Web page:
From Allyson Felix to Gabby Thomas, the women of Team USA track and field are dominating the headlines when it comes to making history at the Tokyo Olympics. And another name to add to the list? Sydney McLaughlin.
During Tokyo's 400m hurdle finals on August 4, the 21-year-old snagged the gold with a time of 51.46 seconds, breaking the world record she'd previously set at June's Olympic Trials by .46 seconds. Her U.S. teammate Dalilah Muhammad, 31, was close behind her with silver at a time of 51.58 seconds—beating McLaughlin's speedy Trials time. The two, who consistently make history in efforts to beat the other, are the first and second woman to ever run the 400m hurdles in under 52 seconds. You can watch the nail-biting race below.
"Iron sharpening iron," McLaughlin said. "Every time we step on the track, it's always something fast."
HER GOLDEN MOMENT!@GoSydGo takes the gold in world record fashion in the women's 400m hurdles final! #TokyoOlympics x @TeamUSA
📱: NBC Sports App pic.twitter.com/xFGFzaW6Gu
— #TokyoOlympics (@NBCOlympics) August 4, 2021
Though many like to call the two's storied back and forth a "rivalry," for McLaughlin and Muhammad—who embraced after their run—it's simply friendly competition.
"You can't always feel the race, especially when you have so many lanes in between you," Muhammad said. "But just knowing the competitor that she is, I expected her to be there. I knew she'd be there....She's definitely a strong competitor, but we're teammates first."
McLaughlin and Dalilah Muhammad's Olympic moment marks their fourth history-making battle.
McLaughlin's breakout turn at the Tokyo Olympics was the fourth time she and reigning 400m gold medalist, Dalilah Muhammad, battled it out for a world record.
The first was at the 2019 U.S. Outdoor Track and Field Championships, where Muhammad took home top honors with a time of 52.20, the fastest in 16 years. Later that year, in October at the World Championships, Muhammad broke her personal best again, this time with a 52.16. McLaughlin's second place time of 52.23 then made her the second fastest ever in the 400m hurdles.
But while some may look at their two-year back and forth as a rivalry, the athletes approach it as friendly competition.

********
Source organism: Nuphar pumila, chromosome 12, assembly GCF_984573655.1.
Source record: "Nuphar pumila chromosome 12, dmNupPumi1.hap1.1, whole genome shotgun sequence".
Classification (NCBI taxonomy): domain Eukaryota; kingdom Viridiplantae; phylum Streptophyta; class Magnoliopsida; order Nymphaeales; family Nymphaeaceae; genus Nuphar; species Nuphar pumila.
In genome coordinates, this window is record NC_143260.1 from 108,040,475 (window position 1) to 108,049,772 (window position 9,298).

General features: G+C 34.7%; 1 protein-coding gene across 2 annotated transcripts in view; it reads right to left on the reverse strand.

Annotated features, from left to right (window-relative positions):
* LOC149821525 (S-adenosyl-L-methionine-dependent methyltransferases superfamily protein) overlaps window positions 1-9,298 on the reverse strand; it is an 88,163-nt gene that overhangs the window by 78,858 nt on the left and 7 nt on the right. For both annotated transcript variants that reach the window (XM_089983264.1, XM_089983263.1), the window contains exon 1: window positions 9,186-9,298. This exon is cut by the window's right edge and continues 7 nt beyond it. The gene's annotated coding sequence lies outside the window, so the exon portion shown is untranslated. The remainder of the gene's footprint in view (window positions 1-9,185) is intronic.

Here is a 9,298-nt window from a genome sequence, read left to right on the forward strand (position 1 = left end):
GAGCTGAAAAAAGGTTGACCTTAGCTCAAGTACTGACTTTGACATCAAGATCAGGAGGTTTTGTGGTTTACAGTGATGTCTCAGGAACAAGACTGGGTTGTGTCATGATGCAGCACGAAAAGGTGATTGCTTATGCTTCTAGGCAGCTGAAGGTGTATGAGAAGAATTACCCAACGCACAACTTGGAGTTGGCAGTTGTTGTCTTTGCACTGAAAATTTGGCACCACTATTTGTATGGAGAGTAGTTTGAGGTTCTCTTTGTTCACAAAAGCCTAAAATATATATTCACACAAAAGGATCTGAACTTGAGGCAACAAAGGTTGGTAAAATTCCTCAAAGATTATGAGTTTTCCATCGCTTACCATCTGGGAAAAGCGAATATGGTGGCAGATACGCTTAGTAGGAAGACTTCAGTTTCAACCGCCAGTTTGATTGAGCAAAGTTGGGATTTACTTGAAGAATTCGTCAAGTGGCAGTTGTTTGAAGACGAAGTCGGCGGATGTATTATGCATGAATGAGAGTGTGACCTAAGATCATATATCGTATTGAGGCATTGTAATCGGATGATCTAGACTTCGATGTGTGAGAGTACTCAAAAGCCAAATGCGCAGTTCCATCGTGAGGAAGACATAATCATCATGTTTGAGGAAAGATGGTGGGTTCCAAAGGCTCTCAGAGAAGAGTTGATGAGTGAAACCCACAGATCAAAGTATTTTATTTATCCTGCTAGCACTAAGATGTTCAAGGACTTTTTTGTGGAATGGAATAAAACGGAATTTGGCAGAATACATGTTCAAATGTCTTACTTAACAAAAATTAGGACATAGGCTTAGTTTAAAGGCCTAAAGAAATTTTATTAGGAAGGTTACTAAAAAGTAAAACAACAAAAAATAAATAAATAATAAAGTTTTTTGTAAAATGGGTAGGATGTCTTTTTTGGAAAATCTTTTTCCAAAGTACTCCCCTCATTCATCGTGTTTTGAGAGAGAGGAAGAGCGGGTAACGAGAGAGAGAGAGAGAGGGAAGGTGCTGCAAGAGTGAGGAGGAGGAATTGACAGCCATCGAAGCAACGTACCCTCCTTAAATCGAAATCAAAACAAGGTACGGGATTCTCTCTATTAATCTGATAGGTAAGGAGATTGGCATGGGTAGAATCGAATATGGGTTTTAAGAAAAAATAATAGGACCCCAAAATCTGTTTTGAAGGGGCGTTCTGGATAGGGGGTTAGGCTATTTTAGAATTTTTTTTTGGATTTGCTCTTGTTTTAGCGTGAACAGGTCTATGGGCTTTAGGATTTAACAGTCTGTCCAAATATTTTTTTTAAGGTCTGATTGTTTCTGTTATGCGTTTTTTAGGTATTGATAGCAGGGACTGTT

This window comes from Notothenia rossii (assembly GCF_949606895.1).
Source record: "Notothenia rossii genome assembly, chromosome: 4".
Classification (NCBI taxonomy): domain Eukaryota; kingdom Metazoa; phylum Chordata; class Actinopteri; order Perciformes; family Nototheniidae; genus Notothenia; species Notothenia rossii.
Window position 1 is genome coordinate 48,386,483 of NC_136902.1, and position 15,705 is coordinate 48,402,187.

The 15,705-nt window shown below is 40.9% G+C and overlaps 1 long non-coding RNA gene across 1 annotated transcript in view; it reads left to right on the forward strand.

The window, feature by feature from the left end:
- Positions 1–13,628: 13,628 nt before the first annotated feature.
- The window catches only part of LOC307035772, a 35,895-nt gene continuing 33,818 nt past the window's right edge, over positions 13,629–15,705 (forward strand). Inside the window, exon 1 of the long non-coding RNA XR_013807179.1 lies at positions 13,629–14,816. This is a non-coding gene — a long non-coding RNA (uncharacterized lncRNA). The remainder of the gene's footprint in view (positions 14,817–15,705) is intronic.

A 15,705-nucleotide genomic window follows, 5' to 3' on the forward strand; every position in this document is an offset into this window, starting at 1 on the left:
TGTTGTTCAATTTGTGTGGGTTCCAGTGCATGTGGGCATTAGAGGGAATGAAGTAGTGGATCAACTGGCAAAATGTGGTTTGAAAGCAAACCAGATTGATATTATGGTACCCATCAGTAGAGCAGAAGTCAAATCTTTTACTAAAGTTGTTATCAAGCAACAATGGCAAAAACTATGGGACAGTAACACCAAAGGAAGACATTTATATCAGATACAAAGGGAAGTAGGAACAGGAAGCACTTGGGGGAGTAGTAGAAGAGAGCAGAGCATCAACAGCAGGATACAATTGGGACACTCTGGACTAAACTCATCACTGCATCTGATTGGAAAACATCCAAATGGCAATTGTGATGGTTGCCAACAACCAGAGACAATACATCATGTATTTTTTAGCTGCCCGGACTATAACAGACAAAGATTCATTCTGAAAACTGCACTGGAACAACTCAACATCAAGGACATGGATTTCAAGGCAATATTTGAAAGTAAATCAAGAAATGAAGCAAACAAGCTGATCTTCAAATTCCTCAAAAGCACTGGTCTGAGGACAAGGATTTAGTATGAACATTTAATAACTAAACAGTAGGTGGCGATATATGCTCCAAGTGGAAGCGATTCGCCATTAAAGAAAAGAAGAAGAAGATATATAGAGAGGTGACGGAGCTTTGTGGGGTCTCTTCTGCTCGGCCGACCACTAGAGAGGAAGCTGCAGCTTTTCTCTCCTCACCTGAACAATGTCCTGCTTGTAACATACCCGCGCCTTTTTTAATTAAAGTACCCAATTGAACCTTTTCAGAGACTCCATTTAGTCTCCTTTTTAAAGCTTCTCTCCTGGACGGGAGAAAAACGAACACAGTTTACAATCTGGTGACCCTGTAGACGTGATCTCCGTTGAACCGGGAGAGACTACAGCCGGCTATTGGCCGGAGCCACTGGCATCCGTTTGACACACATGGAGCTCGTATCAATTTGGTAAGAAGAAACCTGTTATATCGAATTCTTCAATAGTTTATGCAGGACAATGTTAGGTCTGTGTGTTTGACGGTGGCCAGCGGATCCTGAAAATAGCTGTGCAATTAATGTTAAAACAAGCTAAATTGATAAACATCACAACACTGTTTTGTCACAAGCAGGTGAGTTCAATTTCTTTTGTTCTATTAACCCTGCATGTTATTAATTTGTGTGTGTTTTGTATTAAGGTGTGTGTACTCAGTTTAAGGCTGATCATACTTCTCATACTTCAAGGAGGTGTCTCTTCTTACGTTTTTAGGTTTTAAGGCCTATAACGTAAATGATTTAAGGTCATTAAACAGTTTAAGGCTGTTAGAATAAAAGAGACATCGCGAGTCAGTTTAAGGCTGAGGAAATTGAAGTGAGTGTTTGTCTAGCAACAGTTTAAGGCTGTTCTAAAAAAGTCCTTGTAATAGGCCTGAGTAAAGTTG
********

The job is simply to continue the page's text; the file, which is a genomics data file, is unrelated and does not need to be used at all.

“People can call it whatever they want to call it. It’s two great athletes pushing each other to be better," McLaughlin told The Washington Post. "There’s no animosity. There’s no hard feelings. It’s just two people trying to be their best. We wouldn’t be able to have these world records go back and forth without one another.”
31-year-old Muhammad added, “I don’t look it as a rivalry. We’re kind of coming in during different times in our careers. For me, it doesn’t seem like a rivalry. It’s actually unfortunate to me that it’s so looked upon that way because it makes it seem like we’re always going head-to-head, where in reality I wish Sydney nothing but the best. I love seeing where the event can go.”
Both of McLaughlin's parents ran track.
Not only does the New Jersey native's 5'9" frame come in handy when for mastering hurdles, but the sport is in her DNA. Both of her parents were runners who met at Manhattan College. Her father, Willie McLaughlin, was an All-American and made it to the 400m Olympic semifinals in 1984. As athletes themselves, they signed up their daughter for track at the age of 6.
“Running was just fun," she told L’OFFICIEL in a profile. "Winning for the first time and seeing how happy my parents were and getting rewarded with candy—I decided that’s what I wanted to do. My parents didn’t really coach or train me—they just let me run and I would win, and they saw potential in that.”
McLaughlin's boyfriend is former NFL player, Andre Levrone Jr.
Though both seem to keep their relationship relatively quiet on social media, McLaughlin has a single snap of her boyfriend, Andre Levrone Jr., on her Instagram feed. The caption? "... but when he loves me".
Levrone Jr. is a former NFL wide receiver who retired from professional football in 2020. He played for the Ravens, Panthers, and Jaguars during his career.
She was the youngest U.S. track and field athlete at the Rio Games.
At just 16 years old, McLaughlin was dubbed a prodigy when she became the youngest athlete on the U.S. track and field team at the 2016 Rio Olympics. She was also the youngest American Olympian since 1976. Leading up to the Games, she'd broken the World Junior record three different times in the 400m hurdles.
“I don’t think anyone expected me to make the team," she told L’OFFICIEL. "It really did feel like luck at the time, so there were no expectations at all. I was just there to do my best and represent New Jersey, my family, and my country the best I could.”
Though the teen would go on to place 17th—which she said was due to being "fearful and nervous and anxious"—she spent one season at the University of Kentucky where she became NCAA champion of the 400m hurdles. McLaughlin then went pro. She's now coached by Bob Kersee, who trained famed Olympic gold medalist Jackie Joyner-Kersee.
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